[Marxism] on the publishing of scientific papers

Les Schaffer schaffer at optonline.net
Thu Apr 21 14:44:05 MDT 2005


from MIT's Technology Review, and interview with Michael Eisen, one of 
the founders of the Public Library of Science (PLoS), lets see if they 
sue me for publicly spreading the word.

and whats wrong with socialized publishing anyway???

les schaffer

====full article, i think you need a subscription to get in =====

Science Wants to Be Free
By Spencer Reiss May 2005



Publicly funded research belongs in the public domain, says Michael 
Eisen, a computational biologist at Lawrence Berkeley National 
Labo­ratory. Along with Stanford biochemist Patrick Brown and Nobel 
Prize–winning oncologist Harold Varmus, Eisen founded the Public Library 
of Science, which is launching three new “open access” scientific 
journals this year. The publishers of paid-subscription journals such as 
Science, Nature, and Cell aren’t laughing.

What’s the state of open-access publishing today?
Depending on who’s counting, 95 percent of research papers in the life 
sciences are still locked up by the big commercial publishers—Elsevier, 
Springer, and the rest. It’s ludicrous at a time when the Internet has 
pushed the actual cost of distributing a research paper close to zero.

But it’s not as if a scientist who really needs a paper can’t find it. 
Isn’t that why research libraries pay for subscriptions?
For starters, if research were freely available, people would build 
better tools to sift through and dig things out. And what if you’re Joe 
Guy who’s just been diagnosed with cancer? It’s ridiculous that you 
can’t read papers that your tax dollars have paid for that might be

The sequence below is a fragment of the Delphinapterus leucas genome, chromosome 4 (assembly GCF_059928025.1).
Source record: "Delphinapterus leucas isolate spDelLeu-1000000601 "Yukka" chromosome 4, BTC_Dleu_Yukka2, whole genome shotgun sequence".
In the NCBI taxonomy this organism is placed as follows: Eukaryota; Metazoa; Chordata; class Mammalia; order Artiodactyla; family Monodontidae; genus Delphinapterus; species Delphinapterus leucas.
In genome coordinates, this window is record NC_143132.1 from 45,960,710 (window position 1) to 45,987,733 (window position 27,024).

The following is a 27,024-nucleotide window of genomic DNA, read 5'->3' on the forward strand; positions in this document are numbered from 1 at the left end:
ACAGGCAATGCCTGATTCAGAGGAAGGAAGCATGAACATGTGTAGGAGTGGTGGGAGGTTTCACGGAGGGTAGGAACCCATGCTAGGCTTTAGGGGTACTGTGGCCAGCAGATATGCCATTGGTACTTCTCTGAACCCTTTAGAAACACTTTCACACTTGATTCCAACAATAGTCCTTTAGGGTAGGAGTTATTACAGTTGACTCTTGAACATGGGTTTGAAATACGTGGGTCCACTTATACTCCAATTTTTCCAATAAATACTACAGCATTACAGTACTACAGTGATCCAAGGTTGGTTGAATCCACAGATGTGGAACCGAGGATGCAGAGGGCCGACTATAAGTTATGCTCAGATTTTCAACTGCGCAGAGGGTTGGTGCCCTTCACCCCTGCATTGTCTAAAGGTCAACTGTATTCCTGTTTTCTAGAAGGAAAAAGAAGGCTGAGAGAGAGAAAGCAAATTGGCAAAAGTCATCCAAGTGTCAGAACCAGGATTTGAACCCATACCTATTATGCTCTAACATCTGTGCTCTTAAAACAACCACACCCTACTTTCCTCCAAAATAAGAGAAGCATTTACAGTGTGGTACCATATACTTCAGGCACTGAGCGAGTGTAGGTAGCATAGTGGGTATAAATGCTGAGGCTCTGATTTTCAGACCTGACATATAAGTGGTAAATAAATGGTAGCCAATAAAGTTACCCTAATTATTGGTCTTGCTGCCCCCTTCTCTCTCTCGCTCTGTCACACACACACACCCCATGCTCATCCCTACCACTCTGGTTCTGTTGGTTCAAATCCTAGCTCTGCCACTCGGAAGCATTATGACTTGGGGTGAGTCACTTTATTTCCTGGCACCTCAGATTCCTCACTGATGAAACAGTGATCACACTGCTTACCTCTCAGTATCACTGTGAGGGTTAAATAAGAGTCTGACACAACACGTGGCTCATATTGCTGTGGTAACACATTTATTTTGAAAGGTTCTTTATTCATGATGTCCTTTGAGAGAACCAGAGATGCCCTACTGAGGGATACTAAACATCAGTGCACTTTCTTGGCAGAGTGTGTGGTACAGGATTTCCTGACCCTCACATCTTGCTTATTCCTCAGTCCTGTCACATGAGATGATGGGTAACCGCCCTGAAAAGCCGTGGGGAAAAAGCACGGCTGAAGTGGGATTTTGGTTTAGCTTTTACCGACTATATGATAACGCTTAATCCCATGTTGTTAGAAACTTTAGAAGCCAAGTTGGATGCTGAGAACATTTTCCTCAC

pertinent to your condition. And often your doctor can’t either—we won’t 
even mention the doctor in Uganda. In the first issue of the 
Lancet—Elsevier’s prime medical journal—there was an editorial stating 
that the aim of the publication was to communicate the findings of 
science to the widest possible audience. Somewhere along the line, they 
became a business and lost touch with why they exist.

The latest policy from the National Institutes of Health “asks” grant 
recipients to submit their results for public access within a year of 
publication but doesn’t require it. That’s a lot less than some ­people 
were hoping for; what happened?
The forces of darkness surprised us.

“Forces of darkness”?
Scientific publishing is a $10 billion global business, growing 10 
percent a year. They’re not going to let go without a fight. The 
Association of American Publishers has hired [former congressperson] Pat 
Schroeder as its president and chief lobbyist—the queen of darkness. 
They went up to Capitol Hill and said we were socializing scientific 
publishing. NIH knows where its purse strings are.

Any merit to their argument?
It’s ludicrous. What we have now is an egregiously subsidized 
industry—they’re given content for free and then paid tremendous amounts 
of money to process and distribute it. Peer reviewers mostly aren’t 
compensated. In a lot of fields, even the people who oversee the 
peer-review process are volunteers. And of course, the research that 
went into the papers is already paid for. And then the publishers have 
the gall to insist that they own a copyright on the results.





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